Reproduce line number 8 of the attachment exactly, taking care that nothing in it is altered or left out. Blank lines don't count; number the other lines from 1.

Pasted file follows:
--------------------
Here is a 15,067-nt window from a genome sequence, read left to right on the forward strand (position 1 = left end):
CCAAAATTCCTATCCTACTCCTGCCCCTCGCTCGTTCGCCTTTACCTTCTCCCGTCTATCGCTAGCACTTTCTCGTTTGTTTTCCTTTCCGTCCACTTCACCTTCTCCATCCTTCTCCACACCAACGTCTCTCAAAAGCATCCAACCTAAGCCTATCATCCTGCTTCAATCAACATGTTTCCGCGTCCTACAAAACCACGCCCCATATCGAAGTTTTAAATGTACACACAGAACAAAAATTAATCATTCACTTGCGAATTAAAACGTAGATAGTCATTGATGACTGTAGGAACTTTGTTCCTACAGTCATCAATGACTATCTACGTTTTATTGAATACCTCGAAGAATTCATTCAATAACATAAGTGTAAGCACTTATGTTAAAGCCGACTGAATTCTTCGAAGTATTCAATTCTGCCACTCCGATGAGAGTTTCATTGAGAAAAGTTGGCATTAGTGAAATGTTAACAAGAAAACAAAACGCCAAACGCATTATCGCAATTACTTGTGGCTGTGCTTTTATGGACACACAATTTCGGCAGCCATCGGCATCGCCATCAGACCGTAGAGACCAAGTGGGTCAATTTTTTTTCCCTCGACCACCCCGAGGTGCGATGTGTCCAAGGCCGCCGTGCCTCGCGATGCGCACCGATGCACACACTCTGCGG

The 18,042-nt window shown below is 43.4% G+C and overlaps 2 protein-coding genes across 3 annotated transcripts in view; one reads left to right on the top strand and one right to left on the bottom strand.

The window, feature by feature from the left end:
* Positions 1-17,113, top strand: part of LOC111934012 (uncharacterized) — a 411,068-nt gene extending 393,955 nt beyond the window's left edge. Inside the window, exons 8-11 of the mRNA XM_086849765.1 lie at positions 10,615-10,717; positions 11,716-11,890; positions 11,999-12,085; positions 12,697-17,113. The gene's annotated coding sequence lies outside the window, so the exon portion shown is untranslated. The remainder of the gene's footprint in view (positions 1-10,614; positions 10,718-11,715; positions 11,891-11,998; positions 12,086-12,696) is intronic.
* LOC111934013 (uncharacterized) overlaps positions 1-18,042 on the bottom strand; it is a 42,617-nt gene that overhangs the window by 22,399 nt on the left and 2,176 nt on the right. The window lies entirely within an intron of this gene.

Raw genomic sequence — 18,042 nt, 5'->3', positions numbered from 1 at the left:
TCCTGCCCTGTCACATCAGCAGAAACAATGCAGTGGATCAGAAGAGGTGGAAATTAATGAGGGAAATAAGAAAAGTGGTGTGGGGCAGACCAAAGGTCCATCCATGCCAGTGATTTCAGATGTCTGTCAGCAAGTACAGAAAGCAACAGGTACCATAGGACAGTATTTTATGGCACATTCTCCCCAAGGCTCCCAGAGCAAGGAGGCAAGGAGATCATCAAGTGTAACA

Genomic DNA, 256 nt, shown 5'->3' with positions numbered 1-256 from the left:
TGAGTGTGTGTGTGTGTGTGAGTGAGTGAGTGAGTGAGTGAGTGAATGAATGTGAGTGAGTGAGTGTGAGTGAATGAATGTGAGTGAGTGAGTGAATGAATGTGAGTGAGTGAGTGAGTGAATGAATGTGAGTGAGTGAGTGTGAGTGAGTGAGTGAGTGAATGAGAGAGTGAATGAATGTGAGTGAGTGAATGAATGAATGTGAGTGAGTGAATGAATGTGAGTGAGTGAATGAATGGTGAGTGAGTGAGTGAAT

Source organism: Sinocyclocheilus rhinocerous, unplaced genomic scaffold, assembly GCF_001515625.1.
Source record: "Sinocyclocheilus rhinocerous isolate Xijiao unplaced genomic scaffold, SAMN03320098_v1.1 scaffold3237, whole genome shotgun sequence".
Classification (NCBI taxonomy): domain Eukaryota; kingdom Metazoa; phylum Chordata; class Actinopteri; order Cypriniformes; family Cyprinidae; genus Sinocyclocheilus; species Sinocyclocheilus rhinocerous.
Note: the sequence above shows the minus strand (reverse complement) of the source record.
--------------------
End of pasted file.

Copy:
TCCTGCCCTGTCACATCAGCAGAAACAATGCAGTGGATCAGAAGAGGTGGAAATTAATGAGGGAAATAAGAAAAGTGGTGTGGGGCAGACCAAAGGTCCATCCATGCCAGTGATTTCAGATGTCTGTCAGCAAGTACAGAAAGCAACAGGTACCATAGGACAGTATTTTATGGCACATTCTCCCCAAGGCTCCCAGAGCAAGGAGGCAAGGAGATCATCAAGTGTAACA